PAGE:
But that topic fades into the background, as does the boost function (named “N Grin”) and launch control. Why? Because you press the button at the bottom right of the steering wheel. Suddenly the Ioniq sounds like an i30 N and the tachometer and gear levels appear in the variable instrument layout. I’m sorry, what? Yes, the crossover actually mimics the powertrain of a combustion engine. This is intended to help the driver make better use of the N’s massive power on the race track and find braking points and steer better through audio and haptic feedback (shift jerks!). To experience this, the 3.04 km version of the Korea International Circuit is available in Yong-am. The Ioniq is already flying into the first turn after the start of the finish, which is a sharp left turn. By pulling the left steering wheel paddle, the input gearbox instantly shifts down, from the default sixth to second. Yes, the sound produced by the audio system via eight internal speakers and two external speakers (the latter only active at 30 km/h) is very close to that of a combustion engine, but it still ends up being noticeably synthetic. Just the voice, not the personality As we go along, it turns out that this really benefits you. Driving behavior? In N mode, the Ioniq 5 N acts as a solid all-wheel drive vehicle, i.e. primarily neutral, with a tendency to understeer at maximum grip. It really gives you the feeling that you have it in your hands, that you can play with it, and that you can trust yourself more. Even the brake pedal conveys plenty of feel with a reasonably short pedal travel and a noticeable pressure point — a weak spot on many hybrid or electric cars due to the transition from recuperative to hydraulic brakes.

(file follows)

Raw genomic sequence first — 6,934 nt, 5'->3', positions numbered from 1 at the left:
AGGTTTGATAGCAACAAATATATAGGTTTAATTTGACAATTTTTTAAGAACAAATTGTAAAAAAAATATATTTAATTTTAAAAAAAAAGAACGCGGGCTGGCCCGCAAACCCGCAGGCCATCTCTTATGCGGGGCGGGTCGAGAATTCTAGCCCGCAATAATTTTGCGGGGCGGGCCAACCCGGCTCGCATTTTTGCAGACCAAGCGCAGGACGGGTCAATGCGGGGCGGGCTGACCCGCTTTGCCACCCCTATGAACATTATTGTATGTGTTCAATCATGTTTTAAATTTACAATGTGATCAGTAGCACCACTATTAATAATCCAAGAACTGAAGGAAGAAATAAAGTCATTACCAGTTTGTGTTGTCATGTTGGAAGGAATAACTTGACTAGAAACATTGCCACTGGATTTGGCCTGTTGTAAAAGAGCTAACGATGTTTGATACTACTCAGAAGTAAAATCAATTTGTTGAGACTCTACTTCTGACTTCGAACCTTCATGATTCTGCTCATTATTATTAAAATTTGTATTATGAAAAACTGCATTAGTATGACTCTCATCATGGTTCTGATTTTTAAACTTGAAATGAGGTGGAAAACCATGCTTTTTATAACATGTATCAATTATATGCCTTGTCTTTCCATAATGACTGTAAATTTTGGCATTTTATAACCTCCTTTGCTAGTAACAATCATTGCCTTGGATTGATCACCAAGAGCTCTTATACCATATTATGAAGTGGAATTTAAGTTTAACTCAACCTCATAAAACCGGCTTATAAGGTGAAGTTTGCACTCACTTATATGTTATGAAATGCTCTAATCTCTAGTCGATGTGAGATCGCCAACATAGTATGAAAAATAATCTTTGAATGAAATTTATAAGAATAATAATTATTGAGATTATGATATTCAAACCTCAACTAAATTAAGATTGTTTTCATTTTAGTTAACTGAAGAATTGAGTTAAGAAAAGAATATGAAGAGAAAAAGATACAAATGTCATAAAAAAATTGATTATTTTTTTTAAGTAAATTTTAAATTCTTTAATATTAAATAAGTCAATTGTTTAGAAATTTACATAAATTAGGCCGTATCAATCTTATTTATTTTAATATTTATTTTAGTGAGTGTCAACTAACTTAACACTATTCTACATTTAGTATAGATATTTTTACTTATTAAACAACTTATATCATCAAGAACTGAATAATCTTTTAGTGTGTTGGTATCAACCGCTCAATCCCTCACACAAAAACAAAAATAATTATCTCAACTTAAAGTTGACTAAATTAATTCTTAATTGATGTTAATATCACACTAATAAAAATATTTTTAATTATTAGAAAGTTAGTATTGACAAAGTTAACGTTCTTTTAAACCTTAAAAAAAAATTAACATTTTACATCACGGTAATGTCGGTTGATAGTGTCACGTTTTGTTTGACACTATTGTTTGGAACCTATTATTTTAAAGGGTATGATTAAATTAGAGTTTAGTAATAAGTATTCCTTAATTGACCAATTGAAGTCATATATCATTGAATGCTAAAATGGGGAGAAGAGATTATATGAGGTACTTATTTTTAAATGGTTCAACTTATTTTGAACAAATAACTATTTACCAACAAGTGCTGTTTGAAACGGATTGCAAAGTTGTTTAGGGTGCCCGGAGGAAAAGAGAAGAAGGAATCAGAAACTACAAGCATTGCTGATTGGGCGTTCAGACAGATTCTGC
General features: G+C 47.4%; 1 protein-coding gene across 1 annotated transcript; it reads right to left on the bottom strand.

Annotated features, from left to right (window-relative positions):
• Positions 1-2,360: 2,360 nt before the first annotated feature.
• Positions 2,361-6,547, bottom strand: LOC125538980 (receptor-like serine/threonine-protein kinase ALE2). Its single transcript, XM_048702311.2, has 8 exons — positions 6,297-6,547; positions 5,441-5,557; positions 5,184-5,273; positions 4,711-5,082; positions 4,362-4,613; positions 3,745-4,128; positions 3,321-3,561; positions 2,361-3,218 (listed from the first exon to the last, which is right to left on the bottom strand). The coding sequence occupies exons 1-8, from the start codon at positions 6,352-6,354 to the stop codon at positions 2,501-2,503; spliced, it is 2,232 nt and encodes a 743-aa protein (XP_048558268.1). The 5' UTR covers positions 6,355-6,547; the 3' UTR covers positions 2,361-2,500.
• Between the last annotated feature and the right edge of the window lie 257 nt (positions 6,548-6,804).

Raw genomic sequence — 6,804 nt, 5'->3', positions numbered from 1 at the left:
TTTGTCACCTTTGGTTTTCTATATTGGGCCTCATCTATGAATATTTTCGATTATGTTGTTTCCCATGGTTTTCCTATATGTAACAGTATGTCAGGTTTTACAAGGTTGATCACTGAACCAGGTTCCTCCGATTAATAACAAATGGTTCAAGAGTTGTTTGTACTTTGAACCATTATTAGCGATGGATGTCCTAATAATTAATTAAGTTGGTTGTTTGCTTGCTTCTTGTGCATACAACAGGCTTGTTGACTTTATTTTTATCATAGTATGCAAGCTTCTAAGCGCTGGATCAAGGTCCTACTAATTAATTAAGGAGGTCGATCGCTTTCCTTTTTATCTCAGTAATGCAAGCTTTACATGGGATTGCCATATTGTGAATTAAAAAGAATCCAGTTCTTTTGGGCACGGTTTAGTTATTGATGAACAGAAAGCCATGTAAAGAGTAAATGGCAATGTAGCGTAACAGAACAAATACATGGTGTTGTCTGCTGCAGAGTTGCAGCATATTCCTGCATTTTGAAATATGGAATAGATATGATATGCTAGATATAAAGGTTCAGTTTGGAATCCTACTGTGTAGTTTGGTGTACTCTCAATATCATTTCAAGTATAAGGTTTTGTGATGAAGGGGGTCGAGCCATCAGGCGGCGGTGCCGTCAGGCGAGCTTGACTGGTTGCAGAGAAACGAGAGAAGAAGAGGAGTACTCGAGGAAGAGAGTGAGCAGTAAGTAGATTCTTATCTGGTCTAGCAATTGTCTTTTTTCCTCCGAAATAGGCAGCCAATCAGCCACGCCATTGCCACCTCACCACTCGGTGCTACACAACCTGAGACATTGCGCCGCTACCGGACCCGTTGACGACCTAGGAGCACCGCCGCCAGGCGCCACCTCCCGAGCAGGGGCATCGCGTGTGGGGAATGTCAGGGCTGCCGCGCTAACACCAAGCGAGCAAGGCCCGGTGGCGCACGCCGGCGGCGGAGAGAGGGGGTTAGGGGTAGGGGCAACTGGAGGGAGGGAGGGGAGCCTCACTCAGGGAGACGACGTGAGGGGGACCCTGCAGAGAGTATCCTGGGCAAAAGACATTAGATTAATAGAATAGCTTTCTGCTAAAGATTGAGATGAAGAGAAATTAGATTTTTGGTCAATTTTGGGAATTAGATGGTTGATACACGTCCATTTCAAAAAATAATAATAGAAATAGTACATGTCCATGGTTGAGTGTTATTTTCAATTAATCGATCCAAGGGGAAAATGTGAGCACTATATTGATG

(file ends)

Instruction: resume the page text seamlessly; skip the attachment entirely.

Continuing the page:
Get well with me
Good keyword: playing with the brakes. If you activate the so-called N pedal, the Hyundai recovers in three stages by up to 0.6 g (0.4 g for the base). The stock characteristics are designed in such a way that lifting the throttle results in the most authentic and pronounced load change as possible. This significantly increases agility, but the third level requires alertness because the back is already lively. The second level works great on the track, and also pushes the rear end under acceleration due to the power distribution shifting slightly rearward. amazing. And heavy weight? Well, weight. The Ioniq 5 N’s deliberate body movements take some getting used to, and the car’s cornering response is exciting at first because it feels like a combustion engine. But then there is a noticeable amount of collective action. But hey, the device is fun! Even after seven laps, it does not weaken, the cooling concept works.
The instinct to play
By the way, sprint and race mode are available to use the battery charge efficiently. There are also three modes each for performance characteristics, steering, dampers, sound (forget Emotion and Supersonic), head-up display, and an electronically controlled mechanical limited-slip differential on the rear axle. Oh yeah, there’s also a mode that’s supposed to make drifting easier for beginners. This also makes it possible to simulate a clicking clutch to start a drift. However, the fast, crazy torque requires a very sensitive foot on the throttle. At least in the wet. While on a dry racetrack, the Ioniq 5 N is a lot of fun to drive – apart from getting used to the moving mass – and it sweeps along the country road quite happily. How much does fun cost? It is expected to cost around 75,000 euros, and deliveries will take place from spring 2024. So, it’s time for another episode of the popular series “auto motor und sport mines old-fashioned words”: amazing!
Great, I would buy it!It doesn’t work at all!
(Tags for translation)electric car